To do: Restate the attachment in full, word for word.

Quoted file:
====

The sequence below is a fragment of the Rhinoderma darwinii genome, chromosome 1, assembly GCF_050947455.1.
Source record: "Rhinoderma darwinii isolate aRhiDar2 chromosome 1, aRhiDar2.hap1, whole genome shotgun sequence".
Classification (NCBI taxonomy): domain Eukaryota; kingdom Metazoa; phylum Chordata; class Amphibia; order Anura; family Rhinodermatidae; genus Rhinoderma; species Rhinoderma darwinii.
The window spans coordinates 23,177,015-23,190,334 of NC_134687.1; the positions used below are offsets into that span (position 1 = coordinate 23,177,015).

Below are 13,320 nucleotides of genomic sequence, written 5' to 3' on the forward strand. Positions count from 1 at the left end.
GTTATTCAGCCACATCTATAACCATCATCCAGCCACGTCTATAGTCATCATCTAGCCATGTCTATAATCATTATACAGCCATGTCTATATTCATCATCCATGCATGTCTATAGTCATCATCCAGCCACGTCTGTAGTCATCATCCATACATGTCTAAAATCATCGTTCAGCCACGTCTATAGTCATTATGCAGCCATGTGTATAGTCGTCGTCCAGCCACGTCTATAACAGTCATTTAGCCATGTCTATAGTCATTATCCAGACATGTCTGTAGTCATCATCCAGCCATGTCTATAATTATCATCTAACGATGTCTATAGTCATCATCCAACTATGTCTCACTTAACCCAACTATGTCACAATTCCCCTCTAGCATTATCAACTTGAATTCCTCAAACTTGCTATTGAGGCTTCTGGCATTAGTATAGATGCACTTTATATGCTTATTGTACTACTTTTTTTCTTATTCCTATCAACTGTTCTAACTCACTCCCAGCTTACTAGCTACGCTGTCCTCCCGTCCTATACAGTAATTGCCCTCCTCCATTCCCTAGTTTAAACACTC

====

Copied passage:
The sequence below is a fragment of the Rhinoderma darwinii genome, chromosome 1, assembly GCF_050947455.1.
Source record: "Rhinoderma darwinii isolate aRhiDar2 chromosome 1, aRhiDar2.hap1, whole genome shotgun sequence".
Classification (NCBI taxonomy): domain Eukaryota; kingdom Metazoa; phylum Chordata; class Amphibia; order Anura; family Rhinodermatidae; genus Rhinoderma; species Rhinoderma darwinii.
The window spans coordinates 23,177,015-23,190,334 of NC_134687.1; the positions used below are offsets into that span (position 1 = coordinate 23,177,015).

Below are 13,320 nucleotides of genomic sequence, written 5' to 3' on the forward strand. Positions count from 1 at the left end.
GTTATTCAGCCACATCTATAACCATCATCCAGCCACGTCTATAGTCATCATCTAGCCATGTCTATAATCATTATACAGCCATGTCTATATTCATCATCCATGCATGTCTATAGTCATCATCCAGCCACGTCTGTAGTCATCATCCATACATGTCTAAAATCATCGTTCAGCCACGTCTATAGTCATTATGCAGCCATGTGTATAGTCGTCGTCCAGCCACGTCTATAACAGTCATTTAGCCATGTCTATAGTCATTATCCAGACATGTCTGTAGTCATCATCCAGCCATGTCTATAATTATCATCTAACGATGTCTATAGTCATCATCCAACTATGTCTCACTTAACCCAACTATGTCACAATTCCCCTCTAGCATTATCAACTTGAATTCCTCAAACTTGCTATTGAGGCTTCTGGCATTAGTATAGATGCACTTTATATGCTTATTGTACTACTTTTTTTCTTATTCCTATCAACTGTTCTAACTCACTCCCAGCTTACTAGCTACGCTGTCCTCCCGTCCTATACAGTAATTGCCCTCCTCCATTCCCTAGTTTAAACACTC